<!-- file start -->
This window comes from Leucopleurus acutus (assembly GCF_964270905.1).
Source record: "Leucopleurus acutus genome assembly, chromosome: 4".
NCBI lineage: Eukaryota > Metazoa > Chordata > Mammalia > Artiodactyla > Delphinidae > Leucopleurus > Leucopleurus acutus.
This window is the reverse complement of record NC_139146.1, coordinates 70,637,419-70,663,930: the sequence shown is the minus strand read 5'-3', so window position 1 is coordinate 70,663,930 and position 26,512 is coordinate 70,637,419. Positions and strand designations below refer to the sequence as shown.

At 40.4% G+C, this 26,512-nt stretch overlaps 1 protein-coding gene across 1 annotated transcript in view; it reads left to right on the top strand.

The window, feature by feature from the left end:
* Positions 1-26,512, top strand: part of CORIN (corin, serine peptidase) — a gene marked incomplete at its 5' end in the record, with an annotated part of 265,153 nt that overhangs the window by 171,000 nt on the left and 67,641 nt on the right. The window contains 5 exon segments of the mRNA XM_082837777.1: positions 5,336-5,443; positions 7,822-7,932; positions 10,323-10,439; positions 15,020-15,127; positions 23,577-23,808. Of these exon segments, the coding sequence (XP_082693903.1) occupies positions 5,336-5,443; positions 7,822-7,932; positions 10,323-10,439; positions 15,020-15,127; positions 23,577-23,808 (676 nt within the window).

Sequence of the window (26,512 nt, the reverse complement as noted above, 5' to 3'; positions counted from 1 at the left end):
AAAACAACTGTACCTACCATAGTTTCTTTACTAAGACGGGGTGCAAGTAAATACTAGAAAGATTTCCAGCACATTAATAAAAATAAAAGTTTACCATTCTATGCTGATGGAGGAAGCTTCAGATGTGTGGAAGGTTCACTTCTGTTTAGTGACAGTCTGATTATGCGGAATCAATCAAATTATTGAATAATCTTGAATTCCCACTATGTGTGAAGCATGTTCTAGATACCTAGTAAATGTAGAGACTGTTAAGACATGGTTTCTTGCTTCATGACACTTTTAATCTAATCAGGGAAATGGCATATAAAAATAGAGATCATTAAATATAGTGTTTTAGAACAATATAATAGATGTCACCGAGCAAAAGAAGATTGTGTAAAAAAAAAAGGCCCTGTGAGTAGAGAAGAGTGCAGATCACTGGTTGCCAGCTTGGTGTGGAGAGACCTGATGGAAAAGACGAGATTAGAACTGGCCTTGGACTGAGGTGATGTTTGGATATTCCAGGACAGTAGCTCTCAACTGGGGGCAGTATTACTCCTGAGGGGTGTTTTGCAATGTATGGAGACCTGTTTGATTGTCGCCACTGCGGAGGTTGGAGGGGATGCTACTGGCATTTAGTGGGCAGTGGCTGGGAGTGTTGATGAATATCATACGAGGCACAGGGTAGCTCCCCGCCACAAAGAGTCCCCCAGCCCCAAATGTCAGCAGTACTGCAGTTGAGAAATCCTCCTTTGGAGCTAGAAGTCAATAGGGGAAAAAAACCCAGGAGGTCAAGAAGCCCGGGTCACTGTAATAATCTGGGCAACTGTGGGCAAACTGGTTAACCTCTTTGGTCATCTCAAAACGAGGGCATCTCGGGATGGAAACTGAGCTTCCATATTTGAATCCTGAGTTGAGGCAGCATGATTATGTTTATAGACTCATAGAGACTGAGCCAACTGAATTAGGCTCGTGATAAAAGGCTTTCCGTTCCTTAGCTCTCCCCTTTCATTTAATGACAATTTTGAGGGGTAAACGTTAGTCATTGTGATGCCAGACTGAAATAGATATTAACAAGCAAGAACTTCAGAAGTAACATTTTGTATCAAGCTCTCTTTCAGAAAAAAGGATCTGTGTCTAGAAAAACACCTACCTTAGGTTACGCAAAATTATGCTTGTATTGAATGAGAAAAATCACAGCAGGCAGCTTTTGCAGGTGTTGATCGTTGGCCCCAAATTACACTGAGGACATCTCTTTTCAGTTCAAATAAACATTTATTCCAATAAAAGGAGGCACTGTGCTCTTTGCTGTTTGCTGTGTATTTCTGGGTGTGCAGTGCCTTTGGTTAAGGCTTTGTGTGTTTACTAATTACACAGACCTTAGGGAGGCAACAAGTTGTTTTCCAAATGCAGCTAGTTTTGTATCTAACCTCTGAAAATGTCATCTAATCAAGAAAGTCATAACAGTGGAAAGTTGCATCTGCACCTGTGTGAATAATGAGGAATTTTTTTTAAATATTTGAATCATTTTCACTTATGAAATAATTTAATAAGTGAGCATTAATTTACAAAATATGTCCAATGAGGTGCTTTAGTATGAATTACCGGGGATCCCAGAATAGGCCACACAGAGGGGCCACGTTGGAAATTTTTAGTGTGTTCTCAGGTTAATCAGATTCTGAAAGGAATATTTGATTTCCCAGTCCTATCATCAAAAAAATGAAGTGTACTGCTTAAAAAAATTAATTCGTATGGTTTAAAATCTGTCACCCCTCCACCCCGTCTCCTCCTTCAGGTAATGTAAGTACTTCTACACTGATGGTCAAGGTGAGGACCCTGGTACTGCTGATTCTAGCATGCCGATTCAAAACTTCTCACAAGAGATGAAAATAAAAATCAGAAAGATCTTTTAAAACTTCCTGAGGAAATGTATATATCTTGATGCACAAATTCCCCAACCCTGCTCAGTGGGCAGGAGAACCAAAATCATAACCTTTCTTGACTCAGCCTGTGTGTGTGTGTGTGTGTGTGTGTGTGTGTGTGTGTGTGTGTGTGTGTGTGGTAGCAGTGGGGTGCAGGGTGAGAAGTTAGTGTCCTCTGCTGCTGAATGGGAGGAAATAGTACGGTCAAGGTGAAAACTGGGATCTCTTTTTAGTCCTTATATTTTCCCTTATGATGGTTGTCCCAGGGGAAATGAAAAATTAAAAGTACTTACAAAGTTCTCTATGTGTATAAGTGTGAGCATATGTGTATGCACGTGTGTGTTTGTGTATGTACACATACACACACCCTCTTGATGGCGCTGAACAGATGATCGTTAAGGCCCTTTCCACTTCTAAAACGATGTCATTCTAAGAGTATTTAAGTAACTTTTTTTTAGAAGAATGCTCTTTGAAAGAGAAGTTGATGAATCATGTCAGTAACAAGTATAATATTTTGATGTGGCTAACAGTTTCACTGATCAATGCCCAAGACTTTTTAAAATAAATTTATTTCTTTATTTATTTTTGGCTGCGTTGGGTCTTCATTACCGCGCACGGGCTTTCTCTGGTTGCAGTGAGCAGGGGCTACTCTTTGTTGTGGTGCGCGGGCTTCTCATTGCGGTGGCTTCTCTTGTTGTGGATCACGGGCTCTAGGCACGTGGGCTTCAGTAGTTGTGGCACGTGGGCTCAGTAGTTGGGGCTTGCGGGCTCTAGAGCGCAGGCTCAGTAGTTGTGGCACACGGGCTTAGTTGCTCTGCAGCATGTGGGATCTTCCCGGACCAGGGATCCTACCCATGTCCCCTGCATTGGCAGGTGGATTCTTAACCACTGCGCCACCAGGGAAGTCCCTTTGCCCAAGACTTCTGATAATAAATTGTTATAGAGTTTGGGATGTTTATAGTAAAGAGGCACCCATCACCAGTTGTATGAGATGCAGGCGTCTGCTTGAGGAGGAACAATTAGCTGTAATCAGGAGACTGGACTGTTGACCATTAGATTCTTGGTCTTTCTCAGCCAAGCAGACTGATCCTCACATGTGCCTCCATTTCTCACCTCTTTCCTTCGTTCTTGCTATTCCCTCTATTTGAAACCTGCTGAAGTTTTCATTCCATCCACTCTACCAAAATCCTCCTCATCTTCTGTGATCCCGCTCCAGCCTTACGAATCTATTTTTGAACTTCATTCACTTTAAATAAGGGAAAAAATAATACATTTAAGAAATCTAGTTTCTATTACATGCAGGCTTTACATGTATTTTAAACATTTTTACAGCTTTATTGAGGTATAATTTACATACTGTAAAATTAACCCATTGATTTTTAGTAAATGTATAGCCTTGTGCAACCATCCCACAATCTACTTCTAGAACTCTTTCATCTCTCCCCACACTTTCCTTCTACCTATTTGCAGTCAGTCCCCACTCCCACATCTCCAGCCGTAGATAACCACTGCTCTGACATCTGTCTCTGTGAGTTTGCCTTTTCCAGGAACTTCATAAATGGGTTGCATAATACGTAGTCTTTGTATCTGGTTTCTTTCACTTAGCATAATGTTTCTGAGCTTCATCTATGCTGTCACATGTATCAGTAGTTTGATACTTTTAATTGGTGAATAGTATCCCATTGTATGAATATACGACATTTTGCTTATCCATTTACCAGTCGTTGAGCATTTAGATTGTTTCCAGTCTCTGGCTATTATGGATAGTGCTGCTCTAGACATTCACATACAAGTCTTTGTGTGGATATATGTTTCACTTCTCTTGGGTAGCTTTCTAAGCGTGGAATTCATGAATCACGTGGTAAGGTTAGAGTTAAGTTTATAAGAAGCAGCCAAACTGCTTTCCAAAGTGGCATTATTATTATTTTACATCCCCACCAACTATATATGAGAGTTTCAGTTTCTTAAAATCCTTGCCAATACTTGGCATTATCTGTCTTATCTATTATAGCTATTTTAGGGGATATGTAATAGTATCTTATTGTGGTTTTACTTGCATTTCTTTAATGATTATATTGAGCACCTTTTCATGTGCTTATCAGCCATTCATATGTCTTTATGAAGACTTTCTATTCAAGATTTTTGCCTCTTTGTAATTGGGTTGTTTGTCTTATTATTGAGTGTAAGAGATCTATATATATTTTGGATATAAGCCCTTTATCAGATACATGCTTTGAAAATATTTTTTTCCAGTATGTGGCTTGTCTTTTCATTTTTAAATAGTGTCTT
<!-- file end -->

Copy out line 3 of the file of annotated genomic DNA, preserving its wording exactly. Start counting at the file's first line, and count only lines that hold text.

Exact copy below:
NCBI lineage: Eukaryota > Metazoa > Chordata > Mammalia > Artiodactyla > Delphinidae > Leucopleurus > Leucopleurus acutus.